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Removing Glaze drip


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I am new to this board and have tried to search for answers to my problem. I have been very careful in brushing on glaze so that it is not overly think. I have one favorite glaze that just loves to drip. Since I use stilts, bubbles of drips tend to gather along the sides of the bottom, so that the ceramic piece does not stand straight. I would like to minimize the occurrence of drips and find a way to remove drips when they do occur. This is a commercial AMOCO "F series" glaze and I have tried to thin out the glaze but it still flows wildly. I fire at either cone .05 or .06 with the same result.

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I suggest brushing it thinner as you near the bottom of piece.

The only ways I know to stop runny glaze

Thin the glaze or application especially near foot

leave more unglazed area at foot for runs to run to

glaze lower half with stiffer glaze so runny glaze runs into that glaze

Make a ridge at foot to catch runny glaze

fire cooler or put this glaze in cooler kiln area

re formulate glaze

 

Now as far as getting rid of runs use a bench grinder or dremel tool to grind off the runs-use safety glasses and go slow.

Mark

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I suggest brushing it thinner as you near the bottom of piece.

The only ways I know to stop runny glaze

Thin the glaze or application especially near foot

leave more unglazed area at foot for runs to run to

glaze lower half with stiffer glaze so runny glaze runs into that glaze

Make a ridge at foot to catch runny glaze

fire cooler or put this glaze in cooler kiln area

re formulate glaze

 

Now as far as getting rid of runs use a bench grinder or dremel tool to grind off the runs-use safety glasses and go slow.

Mark

 

 

I have always used a "drip catch edge" at the bottom of the pot about 1/4" from the bottom. this slight edge at the top of the foot causes the glaze to slow, or in my case as I don't glaze bottoms, to stop. Easy to do in the trimming stage of thrown pieces, much harder in hand built. Sometimes when I know that I have a certain runny glaze in mind, I will add a series of incised lines about 3/8" apart 1/8" wide that will slow the glaze. This multiple break line slows the glaze and provides neat pooling areas that can decorate the bottom well.

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I am new to this board and have tried to search for answers to my problem. I have been very careful in brushing on glaze so that it is not overly think. I have one favorite glaze that just loves to drip. Since I use stilts, bubbles of drips tend to gather along the sides of the bottom, so that the ceramic piece does not stand straight. I would like to minimize the occurrence of drips and find a way to remove drips when they do occur. This is a commercial AMOCO "F series" glaze and I have tried to thin out the glaze but it still flows wildly. I fire at either cone .05 or .06 with the same result.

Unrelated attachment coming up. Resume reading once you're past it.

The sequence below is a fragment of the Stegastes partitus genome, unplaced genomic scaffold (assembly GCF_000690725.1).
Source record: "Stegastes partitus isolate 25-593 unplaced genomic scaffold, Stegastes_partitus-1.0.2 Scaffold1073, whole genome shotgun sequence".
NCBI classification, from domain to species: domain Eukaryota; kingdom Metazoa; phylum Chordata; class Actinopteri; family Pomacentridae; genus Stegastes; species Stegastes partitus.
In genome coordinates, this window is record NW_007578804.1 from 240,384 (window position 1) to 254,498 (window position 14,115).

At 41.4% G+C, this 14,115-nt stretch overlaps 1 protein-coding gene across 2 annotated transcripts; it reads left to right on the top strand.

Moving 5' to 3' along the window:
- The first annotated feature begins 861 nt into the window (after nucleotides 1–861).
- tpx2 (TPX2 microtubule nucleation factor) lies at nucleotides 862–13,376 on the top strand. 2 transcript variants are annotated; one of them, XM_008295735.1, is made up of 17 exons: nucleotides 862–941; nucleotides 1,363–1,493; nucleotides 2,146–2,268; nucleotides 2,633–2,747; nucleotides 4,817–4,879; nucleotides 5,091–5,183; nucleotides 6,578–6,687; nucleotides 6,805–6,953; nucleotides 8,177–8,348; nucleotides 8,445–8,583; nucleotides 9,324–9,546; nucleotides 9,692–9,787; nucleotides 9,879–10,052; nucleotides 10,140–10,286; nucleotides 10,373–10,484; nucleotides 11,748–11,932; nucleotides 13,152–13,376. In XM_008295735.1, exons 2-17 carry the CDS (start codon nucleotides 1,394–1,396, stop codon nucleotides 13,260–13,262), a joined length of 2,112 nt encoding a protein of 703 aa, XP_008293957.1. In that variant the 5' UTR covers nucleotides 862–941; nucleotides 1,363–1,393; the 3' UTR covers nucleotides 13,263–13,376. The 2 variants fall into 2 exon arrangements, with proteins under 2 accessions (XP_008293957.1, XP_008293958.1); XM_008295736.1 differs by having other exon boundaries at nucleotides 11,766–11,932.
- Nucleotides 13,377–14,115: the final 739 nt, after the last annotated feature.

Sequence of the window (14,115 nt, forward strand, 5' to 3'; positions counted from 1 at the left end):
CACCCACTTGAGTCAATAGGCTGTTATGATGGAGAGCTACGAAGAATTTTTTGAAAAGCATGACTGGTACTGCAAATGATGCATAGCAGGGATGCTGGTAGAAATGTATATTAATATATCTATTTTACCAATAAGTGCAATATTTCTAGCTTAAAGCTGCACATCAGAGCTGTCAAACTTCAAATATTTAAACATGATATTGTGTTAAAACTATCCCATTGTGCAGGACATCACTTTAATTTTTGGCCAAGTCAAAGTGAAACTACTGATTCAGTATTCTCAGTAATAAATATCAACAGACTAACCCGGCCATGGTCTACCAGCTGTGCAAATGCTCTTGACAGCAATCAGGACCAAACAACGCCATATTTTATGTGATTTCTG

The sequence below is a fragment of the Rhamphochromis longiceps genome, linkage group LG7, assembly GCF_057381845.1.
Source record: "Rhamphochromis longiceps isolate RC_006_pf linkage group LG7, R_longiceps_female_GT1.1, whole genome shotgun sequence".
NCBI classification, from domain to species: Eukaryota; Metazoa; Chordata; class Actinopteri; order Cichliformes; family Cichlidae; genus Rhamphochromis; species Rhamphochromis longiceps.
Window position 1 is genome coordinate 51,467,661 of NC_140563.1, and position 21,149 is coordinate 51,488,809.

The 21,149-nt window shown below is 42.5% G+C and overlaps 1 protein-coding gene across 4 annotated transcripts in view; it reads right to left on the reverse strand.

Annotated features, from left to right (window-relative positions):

Often when I use a dremel to remove a bit of glaze, or a little imperfection, I follow with a rubber buffer on the dremel, and then a hard felt pad with tooth paste. In the end, it becomes very difficult to find the repaired spot.

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  • 4 weeks later...

I am new to this board and have tried to search for answers to my problem. I have been very careful in brushing on glaze so that it is not overly think. I have one favorite glaze that just loves to drip. Since I use stilts, bubbles of drips tend to gather along the sides of the bottom, so that the ceramic piece does not stand straight. I would like to minimize the occurrence of drips and find a way to remove drips when they do occur. This is a commercial AMOCO "F series" glaze and I have tried to thin out the glaze but it still flows wildly. I fire at either cone .05 or .06 with the same result.

 

 

Often when I use a dremel to remove a bit of glaze, or a little imperfection, I follow with a rubber buffer on the dremel, and then a hard felt pad with tooth paste. In the end, it becomes very difficult to find the repaired spot.

 

 

Pres,

I'm curious, what bit on the dremel do you like? And which brand of toothpaste do you find works well?

-Lily

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  • 4 years later...

Just saw this Lily, Toothpaste, don't worry about brand, but look for one that claims to be a polisher. Most do. As far as Drill bits for rough work I use the pinkish bits in a variety of shapes. For the finer smoother work green or blue. I like the ones with the rubber like material, to work on smoothing a glaze imperfection in a pot. Usually don't have to do this much.

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